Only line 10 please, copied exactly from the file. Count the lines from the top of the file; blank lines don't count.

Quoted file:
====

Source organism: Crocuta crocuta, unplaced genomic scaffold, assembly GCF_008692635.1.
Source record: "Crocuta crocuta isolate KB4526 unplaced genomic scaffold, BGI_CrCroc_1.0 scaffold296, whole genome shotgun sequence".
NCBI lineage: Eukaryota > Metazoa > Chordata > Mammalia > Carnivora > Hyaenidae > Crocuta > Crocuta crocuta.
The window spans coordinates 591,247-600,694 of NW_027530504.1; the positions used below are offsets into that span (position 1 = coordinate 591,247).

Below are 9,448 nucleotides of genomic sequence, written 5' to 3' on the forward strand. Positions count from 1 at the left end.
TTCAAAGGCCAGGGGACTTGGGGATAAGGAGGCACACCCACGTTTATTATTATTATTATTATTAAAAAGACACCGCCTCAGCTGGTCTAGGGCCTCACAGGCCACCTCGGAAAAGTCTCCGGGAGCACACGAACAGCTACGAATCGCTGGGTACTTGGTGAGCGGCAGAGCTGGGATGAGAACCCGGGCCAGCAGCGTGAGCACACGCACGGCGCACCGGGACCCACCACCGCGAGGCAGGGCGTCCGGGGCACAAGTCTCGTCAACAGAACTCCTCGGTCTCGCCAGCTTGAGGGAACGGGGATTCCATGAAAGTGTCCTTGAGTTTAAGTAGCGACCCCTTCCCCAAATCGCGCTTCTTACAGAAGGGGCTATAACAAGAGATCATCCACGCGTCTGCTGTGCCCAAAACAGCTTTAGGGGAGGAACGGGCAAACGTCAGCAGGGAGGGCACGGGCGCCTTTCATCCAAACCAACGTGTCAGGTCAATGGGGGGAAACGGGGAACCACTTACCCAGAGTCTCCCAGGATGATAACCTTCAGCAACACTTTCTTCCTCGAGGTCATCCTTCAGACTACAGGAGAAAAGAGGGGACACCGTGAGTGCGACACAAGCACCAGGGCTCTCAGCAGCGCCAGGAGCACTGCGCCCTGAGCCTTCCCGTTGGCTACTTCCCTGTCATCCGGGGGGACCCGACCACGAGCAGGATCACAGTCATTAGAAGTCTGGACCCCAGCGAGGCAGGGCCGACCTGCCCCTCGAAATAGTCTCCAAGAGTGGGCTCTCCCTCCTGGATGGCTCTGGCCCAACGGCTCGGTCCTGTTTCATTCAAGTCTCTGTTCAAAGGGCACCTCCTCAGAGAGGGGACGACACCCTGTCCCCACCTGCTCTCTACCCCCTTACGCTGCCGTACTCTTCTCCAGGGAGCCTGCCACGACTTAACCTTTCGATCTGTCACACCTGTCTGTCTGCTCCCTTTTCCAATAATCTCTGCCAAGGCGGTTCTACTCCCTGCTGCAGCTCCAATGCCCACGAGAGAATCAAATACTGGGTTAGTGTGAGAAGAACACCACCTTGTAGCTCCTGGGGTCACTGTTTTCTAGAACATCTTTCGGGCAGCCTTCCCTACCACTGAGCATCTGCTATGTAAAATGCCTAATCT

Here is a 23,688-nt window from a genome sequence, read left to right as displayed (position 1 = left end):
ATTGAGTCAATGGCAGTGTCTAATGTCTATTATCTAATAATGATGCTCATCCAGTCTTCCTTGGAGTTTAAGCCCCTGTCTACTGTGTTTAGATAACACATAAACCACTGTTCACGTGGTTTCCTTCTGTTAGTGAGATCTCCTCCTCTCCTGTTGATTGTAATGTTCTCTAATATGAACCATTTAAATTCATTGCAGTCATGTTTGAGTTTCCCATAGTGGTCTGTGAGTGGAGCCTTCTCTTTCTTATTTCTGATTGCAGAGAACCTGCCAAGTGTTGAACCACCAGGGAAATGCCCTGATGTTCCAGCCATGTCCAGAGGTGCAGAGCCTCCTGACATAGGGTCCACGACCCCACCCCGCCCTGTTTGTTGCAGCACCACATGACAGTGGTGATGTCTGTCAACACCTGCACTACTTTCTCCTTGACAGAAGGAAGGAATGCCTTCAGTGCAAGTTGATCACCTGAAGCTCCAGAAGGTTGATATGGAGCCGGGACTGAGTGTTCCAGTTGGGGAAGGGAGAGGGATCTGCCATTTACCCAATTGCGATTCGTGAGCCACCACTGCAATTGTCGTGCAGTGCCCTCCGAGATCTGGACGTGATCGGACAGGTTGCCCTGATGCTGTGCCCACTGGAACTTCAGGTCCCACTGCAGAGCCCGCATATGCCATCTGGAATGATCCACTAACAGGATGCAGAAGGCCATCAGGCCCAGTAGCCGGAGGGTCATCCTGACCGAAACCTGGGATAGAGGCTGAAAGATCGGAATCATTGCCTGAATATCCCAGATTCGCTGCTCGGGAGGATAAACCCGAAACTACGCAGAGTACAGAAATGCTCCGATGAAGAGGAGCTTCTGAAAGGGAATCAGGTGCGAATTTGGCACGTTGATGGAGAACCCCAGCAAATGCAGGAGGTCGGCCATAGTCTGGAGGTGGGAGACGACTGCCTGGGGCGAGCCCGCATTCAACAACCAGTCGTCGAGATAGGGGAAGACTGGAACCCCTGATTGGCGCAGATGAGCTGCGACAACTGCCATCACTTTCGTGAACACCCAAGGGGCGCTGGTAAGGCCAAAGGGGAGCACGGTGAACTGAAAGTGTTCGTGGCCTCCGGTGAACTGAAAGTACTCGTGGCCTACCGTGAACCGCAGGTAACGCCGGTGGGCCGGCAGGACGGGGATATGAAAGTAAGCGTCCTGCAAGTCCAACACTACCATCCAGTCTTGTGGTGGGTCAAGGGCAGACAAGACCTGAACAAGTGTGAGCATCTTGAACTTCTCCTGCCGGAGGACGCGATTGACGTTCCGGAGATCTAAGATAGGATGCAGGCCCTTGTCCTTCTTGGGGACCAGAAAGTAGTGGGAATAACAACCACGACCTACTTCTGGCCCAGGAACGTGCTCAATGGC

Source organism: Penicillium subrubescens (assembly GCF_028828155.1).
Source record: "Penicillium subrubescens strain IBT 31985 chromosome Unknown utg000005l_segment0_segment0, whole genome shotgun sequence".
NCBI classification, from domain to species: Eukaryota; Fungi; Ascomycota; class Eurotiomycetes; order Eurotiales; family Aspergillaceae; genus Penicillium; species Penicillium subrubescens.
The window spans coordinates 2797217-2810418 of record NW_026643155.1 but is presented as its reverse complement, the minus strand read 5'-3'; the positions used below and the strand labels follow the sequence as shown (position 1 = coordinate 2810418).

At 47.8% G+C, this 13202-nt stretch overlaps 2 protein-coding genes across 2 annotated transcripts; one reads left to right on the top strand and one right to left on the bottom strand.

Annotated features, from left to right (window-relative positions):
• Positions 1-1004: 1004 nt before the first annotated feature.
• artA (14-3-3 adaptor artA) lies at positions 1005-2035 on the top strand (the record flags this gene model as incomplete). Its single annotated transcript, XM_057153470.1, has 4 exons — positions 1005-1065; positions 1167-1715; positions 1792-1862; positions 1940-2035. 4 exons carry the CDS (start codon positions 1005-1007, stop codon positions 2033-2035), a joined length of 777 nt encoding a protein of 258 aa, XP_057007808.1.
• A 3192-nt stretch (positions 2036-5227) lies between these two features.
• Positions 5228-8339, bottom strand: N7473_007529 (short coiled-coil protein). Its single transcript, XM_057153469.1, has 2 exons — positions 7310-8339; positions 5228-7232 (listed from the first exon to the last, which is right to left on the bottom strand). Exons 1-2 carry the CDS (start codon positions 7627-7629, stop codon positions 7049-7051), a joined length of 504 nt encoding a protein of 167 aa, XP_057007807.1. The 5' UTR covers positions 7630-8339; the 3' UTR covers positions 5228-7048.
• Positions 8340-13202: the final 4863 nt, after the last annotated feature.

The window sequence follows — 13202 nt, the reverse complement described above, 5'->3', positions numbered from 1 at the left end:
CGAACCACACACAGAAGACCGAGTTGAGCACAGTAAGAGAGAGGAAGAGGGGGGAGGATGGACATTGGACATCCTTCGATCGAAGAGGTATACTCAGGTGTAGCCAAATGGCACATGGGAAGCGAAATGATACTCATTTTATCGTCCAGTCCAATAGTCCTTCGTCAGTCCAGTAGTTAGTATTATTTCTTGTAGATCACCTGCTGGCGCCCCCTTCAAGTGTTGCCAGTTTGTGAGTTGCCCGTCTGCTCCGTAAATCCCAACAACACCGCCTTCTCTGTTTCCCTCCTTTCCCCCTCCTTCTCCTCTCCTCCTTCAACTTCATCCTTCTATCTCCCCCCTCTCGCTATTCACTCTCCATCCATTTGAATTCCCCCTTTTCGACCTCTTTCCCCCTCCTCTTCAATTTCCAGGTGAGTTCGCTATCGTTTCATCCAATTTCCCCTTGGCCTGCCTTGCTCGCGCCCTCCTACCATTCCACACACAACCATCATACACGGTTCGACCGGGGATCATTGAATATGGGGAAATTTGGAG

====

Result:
Source record: "Penicillium subrubescens strain IBT 31985 chromosome Unknown utg000005l_segment0_segment0, whole genome shotgun sequence".